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W. Keith Patterson

Five year old 'Bluecrop' blueberry plants were subjected to five irrigation regimes over a two year period to determine the influence on yield, berry weight, and plant growth. The plants were in 140 liter open-ended barrels to isolate different rates of moisture application. Ten plants/treatments were utilized in this study, with each plant considered a rep. Total yields did not follow a predictable pattern. Plants receiving 12 and 16 liters of water 3x per week produced larger berries, and resulted in larger dry weights at termination of this study. Plants receiving 20 liters 1x per week produced smaller berries than other treatments, lower yields in year 2, and smallest dry weight at end of the study.

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Angela K. Tedesco, Gail R. Nonnecke, Nick E. Christians, John J. Obrycki, and Mark L. Gleason

Field plots of four production systems of `Tristar' dayneutral and `Earliglow' June-bearing strawberry (Fragaria ×ananassa Duch.), established in 1993, included conventional practices (CONV), integrated crop management practices (ICM), organic practices using granulated corn gluten meal, a natural weed control product, (ORG-CGM), and organic practices using a natural turkey manure product (ORG-TM). `Earliglow' total yield from CONV plots in 1994 was similar to ICM and ORG-CGM, but greater than ORG-TM. Average berry weight and marketable yield were greater in the CONV system than both organic systems. CONV, ICM, and ORG-CGM plots had more runners and daughter plants than ORG-TM. Plots with CONV herbicide treatments were similar to ICM and ORG-CGM for percentage weed cover 1 month after renovation. `Tristar' crown number, crown and root dry weights, yield, and berry number were reduced when plants were grown under straw mulch in ORG-CGM and ORG-TM compared to CONV and ICM plots with polyethylene mulch.

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Bruce P. Bordelon and J.N. Moore

Various plant growth regulators were used to stimulate endosperm and embryo development in four stenospermic grape cultivars. Five antigibberellins were applied to clusters at 1000 and 100 ppm two weeks prior to bloom. Two cytokinins were applied at 1000, 500, and 250 ppm 20 days after bloom. Combinations of the treatments were also made. Data collected included: 1) cluster weight, 2) berry weight, 3) number of `sinker' and `floater' seed traces, 4) `sinker' weight and 5) percent germination. Significant differences were found among treatments for some of the variables. Differences also occurred among cultivars. Percent germination was greater for cultivars with large seed traces. The technique appears to have promise as an alternative to ovule culture/embryo rescue for intercrossing stenospermic grapes.

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Blair Sampson, Steve Noffsinger, Creighton Gupton, and James Magee

Fruit set in the muscadine grape (Vitis rotundifolia Michx.) depended on insect cross-pollination, although flowers were well adapted for selfing. Pollinizer cultivars produced about half of their optimal fruit set when selfed, but cross-pollination was needed to reach an optimal fruit set of 33.7%. Eighty-one percent of the overall fruit set in pistillate vines was attributed to insect cross-pollination; wind played only a small role. Diminished fruit set and fewer seeds per berry occurred in cultivars receiving no effective cross-pollination. Components of fruit quality were not profoundly affected by the pollination treatments, although seed set and berry weight in pistillate cultivars was lower in the absence of cross-pollination. Parthenocarpy was rare, except in `Fry Seedless'. Muscadine production throughout the southeastern United States depends on cross-pollination by indigenous insects, particularly bees. To ensure consistently high yields, bees must have safe access to flowers and their nesting sites must be preserved.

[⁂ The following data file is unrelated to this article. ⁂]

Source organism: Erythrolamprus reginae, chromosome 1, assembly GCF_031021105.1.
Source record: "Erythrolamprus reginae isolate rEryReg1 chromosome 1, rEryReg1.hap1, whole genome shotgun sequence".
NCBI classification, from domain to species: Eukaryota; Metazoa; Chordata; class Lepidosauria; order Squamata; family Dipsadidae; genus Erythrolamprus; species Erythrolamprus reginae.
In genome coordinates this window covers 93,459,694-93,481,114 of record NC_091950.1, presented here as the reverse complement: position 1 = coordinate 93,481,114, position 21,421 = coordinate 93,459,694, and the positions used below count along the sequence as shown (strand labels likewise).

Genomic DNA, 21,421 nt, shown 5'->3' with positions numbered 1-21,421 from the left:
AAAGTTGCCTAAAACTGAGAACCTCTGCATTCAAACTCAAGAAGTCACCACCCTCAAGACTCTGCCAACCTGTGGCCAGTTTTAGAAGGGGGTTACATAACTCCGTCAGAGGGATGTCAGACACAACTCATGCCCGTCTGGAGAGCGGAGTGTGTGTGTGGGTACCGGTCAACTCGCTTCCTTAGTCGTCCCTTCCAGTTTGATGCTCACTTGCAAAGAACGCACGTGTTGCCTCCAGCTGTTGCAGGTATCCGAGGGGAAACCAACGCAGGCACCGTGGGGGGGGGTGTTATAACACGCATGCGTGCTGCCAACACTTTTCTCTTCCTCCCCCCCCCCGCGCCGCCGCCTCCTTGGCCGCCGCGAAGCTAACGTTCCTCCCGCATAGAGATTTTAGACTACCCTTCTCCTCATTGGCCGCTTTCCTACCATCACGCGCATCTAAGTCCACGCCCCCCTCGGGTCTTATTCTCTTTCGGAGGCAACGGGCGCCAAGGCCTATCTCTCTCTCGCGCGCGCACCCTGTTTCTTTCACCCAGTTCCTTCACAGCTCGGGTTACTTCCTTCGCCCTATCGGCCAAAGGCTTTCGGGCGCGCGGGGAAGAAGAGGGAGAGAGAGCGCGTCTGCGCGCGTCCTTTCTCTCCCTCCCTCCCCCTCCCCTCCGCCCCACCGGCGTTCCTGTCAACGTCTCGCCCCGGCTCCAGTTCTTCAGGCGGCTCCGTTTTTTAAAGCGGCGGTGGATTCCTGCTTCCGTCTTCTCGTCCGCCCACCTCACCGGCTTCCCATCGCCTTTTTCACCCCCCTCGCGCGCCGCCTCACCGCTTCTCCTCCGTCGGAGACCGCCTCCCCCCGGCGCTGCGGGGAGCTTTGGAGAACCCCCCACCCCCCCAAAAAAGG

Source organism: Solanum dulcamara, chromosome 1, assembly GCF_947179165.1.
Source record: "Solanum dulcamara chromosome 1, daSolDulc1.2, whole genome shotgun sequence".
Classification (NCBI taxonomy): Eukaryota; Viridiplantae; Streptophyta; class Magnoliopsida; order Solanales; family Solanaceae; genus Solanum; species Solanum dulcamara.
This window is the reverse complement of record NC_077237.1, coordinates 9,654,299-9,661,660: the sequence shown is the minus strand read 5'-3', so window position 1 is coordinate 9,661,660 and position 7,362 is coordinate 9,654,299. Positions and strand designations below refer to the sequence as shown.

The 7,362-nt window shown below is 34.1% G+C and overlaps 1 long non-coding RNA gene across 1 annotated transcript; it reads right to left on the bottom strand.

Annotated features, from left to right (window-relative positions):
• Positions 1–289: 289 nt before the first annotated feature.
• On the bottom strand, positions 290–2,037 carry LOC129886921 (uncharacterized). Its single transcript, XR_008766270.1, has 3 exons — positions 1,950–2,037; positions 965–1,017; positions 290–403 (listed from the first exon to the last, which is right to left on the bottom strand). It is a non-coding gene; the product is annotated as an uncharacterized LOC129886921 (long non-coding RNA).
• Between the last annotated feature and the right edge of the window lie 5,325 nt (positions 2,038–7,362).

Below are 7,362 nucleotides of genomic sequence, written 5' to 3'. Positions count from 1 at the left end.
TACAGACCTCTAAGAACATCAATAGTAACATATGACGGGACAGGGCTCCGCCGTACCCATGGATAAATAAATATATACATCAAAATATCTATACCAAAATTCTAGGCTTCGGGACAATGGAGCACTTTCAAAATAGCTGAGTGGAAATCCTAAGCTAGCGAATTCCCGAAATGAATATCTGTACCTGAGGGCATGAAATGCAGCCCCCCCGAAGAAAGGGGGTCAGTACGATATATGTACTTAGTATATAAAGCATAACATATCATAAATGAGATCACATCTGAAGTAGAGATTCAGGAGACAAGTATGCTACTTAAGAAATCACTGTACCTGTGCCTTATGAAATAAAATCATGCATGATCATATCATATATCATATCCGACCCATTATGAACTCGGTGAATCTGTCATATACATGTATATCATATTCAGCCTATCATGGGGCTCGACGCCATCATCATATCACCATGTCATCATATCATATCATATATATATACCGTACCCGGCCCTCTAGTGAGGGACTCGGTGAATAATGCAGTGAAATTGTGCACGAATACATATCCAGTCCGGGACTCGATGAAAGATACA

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Joseph Naraguma and John R. Clark

Applications of N to blackberry plantings are a common practice in Arkansas, but fertilizer recommendations are largely based on those of other states. The need for information on fertility of a new blackberry from the Arkansas breeding program motivated this study. A three-year-old `Arapaho' blackberry planting at the University of Arkansas Fruit Substation was used for this study. Treatments which began in 1994 and continued through 1996 were: 1) control—no N applied, 2) 56 Kg N/ha applied in a single application in early spring, 3) 112 Kg N/ha applied in a single early spring application, and 4) 112 Kg/ha applied in a split application with one-half applied in the early spring and one-half applied immediately after harvest. Fruit was harvested from the plots in June and total yield and average berry weight determined. Foliar samples were collected in August and elemental analysis conducted. Primocanes in each plot were counted at the end of the growing season. Over the three years, there was no significant treatment effect on yield, berry weight, or primocane number. A trend toward higher primocane number where N was applied was seen, however. Foliar levels of N, P, K, Ca, S, and Mn were affected by either N rate or time of application. The foliar N levels were influenced by N rate and the split application gave the highest concentration. Calcium was higher when no N was applied, Mn was greater at higher N rates while the control had the lowest foliar N level in each year.